Thursday, May 01, 2003

A new piece by Geoff Nunberg on Fresh Air yesterday on the politics of polysyndeton (a rhetorical figure that takes the form "a and b and c and d..."). Geoff finds that polysyndeton has become a common weapon in the arsenal of the kitschy conservative columnist. (You can listen to the piece on the Fresh Air website.)

When Geoff first started working on the piece about two weeks ago he emailed to ask what some of the possible sources for this pattern of speech might be (especially literary ones) and why it might have a connection to the right. Well, what's your friendly neighborhood English grad student good for if not to answer such questions? So I diligently did my homework and came up with the following response, which I emailed to Geoff:

"I guess what I can say is that from a literary-historical point of view, I do associate the figure of speech you're referring to with the modernist technique of parataxis, of linking a series of apparently unlike things through juxtaposition. But perhaps one key to understanding the politics of this figure would be to distinguish polysyndeton ("...and...and...and...") from, say, anaphora (organized around repetitive phrasing) or even a mere list (joined only by commas).

Whitman, of course, uses anaphora and the list extensively. Gertrude Stein uses repetitive constructions that might be understood as anaphoric. Thomas Pynchon is a master of the list: in Gravity's Rainbow, Tyrone Slothrop's desk is covered in "paperclips, Zippo flints, rubber bands, staples, cigarette butts and crumpled packs, stray matches, pins, nubs of pens..."

But the "...and...and..." construction is somewhat less common. The best modernist example of it, besides Hemingway, may be Ezra Pound. Canto III:

And there were not "those girls," there was one face,
And the Buccentoro twenty yards off, howling "Stretti";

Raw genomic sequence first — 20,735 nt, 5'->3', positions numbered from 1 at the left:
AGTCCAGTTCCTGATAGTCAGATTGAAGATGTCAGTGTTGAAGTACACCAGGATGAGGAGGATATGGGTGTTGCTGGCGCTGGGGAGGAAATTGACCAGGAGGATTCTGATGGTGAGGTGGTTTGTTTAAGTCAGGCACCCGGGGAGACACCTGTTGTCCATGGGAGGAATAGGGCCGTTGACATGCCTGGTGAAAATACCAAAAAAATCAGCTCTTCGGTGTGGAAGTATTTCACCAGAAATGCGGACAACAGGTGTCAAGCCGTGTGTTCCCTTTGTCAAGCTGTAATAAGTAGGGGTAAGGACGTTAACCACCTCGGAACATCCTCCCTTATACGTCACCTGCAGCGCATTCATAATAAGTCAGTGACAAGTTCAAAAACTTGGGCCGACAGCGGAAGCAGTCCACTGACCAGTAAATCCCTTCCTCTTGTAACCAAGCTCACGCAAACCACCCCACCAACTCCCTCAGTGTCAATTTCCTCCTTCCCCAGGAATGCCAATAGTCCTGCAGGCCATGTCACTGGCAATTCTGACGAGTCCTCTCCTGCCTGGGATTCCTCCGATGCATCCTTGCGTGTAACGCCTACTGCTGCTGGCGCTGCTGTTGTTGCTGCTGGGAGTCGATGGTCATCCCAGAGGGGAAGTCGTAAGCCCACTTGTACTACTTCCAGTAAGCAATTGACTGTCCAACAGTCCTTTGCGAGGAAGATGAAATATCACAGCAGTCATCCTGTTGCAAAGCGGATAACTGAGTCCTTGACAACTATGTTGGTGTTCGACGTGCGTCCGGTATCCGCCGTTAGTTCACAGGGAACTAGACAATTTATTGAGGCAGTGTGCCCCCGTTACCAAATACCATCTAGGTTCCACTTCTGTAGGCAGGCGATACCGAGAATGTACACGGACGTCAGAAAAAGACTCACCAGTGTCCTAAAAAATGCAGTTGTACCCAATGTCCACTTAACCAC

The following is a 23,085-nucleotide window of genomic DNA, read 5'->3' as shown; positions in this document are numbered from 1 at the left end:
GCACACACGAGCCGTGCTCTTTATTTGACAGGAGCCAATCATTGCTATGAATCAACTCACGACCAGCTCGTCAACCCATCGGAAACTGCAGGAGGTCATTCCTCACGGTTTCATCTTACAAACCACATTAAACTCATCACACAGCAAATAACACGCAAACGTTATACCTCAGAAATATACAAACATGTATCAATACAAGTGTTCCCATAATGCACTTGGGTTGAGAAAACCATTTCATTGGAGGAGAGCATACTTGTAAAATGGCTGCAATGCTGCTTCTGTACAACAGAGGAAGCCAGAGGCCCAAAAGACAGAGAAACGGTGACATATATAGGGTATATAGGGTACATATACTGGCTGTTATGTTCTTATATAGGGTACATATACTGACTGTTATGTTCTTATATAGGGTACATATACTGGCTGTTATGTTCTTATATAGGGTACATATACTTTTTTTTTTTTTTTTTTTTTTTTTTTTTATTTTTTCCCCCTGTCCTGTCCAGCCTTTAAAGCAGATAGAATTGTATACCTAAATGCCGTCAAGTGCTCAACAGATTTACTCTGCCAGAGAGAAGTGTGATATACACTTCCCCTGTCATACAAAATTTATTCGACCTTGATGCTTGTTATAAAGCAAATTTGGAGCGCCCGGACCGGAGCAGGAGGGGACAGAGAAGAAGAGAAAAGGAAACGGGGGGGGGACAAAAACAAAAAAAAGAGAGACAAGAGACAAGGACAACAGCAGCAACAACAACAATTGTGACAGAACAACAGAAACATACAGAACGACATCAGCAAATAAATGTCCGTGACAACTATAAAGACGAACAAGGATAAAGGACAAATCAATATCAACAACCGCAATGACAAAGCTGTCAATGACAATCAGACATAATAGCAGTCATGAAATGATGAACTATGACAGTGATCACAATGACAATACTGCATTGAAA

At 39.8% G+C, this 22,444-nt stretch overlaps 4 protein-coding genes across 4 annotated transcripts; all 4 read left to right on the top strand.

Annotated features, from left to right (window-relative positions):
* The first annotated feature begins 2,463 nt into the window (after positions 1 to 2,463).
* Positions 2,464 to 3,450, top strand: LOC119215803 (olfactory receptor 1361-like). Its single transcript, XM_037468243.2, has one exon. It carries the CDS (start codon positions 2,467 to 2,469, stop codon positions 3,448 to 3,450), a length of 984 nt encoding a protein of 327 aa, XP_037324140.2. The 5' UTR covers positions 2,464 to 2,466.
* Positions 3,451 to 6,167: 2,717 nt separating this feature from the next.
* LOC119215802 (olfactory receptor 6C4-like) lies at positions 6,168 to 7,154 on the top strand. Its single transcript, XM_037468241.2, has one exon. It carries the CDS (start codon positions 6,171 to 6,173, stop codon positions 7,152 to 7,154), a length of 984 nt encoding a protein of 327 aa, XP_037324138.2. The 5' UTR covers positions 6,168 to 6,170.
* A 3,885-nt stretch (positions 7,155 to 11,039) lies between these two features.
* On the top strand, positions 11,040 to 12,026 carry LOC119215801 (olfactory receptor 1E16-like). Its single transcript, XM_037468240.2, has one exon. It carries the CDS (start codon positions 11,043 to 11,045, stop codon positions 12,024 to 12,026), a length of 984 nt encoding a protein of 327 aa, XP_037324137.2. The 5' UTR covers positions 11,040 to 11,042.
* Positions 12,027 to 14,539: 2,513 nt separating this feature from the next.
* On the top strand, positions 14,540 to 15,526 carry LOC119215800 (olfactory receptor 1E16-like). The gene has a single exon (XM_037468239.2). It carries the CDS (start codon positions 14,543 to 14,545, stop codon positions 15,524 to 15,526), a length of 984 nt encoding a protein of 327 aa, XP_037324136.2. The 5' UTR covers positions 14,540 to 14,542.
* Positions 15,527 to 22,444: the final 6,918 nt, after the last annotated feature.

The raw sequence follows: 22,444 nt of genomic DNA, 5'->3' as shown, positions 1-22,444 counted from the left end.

And the lit cross-beams, that year, in th Morosini,
And peacocks in Kore's house, or there may have been.

Pound will often use the "and" to switch abruptly from, say, Renaissance Florence to ancient China, not specifying the connection but assuming that the pieces will come together to reveal a deeper, structural connection.

Perhaps it's not a coincidence that Pound is also the modernist most infamous for his right-wing allegiances? The idea that all the pieces of a puzzle will cohere into a unity is also behind Noonan's list of traits of a "greater America"--what do all of these things have to do with each other, after all, except that they cohere into some ordered imagining of "America."

It seems as if some very recent novelists use polysyndeton to create a hip breathlessness which is meant to sound youthful and slangy. ("And then I was like...and then she was like...and then I was like..." etc.) From David Foster Wallace's novel Infinite Jest:

"Ken Erdedy noticed that nobody came right out and used the terms melancholy or anhedonia or depression, much less clinical depression; but this worst of symptoms, this logarithm of all suffering, seemed, though unmentioned, to hang fog-like just over the room's heads, to drift between the peristyle columns and over the decorative astrolabes and candles on long prickets and medieval knockoffs and framed Knights of Columbus charters, a gassy plasm so dreaded no beginner could bear to look up and name it. Kate Gompert kept staring at the floor and making a revolver of her forefinger and thumb and shooting herself in the temple and then blowing pretend-cordite off the barrel's tip until Johnette Foltz whispered to her to knock it off." (504)